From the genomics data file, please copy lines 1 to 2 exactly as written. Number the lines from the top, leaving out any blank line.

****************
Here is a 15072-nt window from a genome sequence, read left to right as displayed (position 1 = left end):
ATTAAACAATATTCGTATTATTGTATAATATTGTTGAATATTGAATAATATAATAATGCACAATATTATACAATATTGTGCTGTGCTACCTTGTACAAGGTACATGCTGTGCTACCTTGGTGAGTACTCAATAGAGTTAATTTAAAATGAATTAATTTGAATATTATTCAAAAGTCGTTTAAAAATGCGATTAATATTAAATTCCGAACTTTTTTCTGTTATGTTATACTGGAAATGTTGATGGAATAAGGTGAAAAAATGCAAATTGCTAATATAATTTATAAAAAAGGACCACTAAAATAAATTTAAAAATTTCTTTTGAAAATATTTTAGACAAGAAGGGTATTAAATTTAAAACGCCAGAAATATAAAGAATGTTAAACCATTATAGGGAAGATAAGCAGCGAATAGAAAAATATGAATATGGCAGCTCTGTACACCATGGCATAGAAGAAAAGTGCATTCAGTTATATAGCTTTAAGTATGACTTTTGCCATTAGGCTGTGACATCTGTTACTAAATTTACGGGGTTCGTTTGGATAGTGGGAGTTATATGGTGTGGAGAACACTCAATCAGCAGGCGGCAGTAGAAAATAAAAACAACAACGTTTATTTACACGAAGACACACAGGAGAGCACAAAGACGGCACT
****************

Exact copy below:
Here is a 15072-nt window from a genome sequence, read left to right as displayed (position 1 = left end):
ATTAAACAATATTCGTATTATTGTATAATATTGTTGAATATTGAATAATATAATAATGCACAATATTATACAATATTGTGCTGTGCTACCTTGTACAAGGTACATGCTGTGCTACCTTGGTGAGTACTCAATAGAGTTAATTTAAAATGAATTAATTTGAATATTATTCAAAAGTCGTTTAAAAATGCGATTAATATTAAATTCCGAACTTTTTTCTGTTATGTTATACTGGAAATGTTGATGGAATAAGGTGAAAAAATGCAAATTGCTAATATAATTTATAAAAAAGGACCACTAAAATAAATTTAAAAATTTCTTTTGAAAATATTTTAGACAAGAAGGGTATTAAATTTAAAACGCCAGAAATATAAAGAATGTTAAACCATTATAGGGAAGATAAGCAGCGAATAGAAAAATATGAATATGGCAGCTCTGTACACCATGGCATAGAAGAAAAGTGCATTCAGTTATATAGCTTTAAGTATGACTTTTGCCATTAGGCTGTGACATCTGTTACTAAATTTACGGGGTTCGTTTGGATAGTGGGAGTTATATGGTGTGGAGAACACTCAATCAGCAGGCGGCAGTAGAAAATAAAAACAACAACGTTTATTTACACGAAGACACACAGGAGAGCACAAAGACGGCACT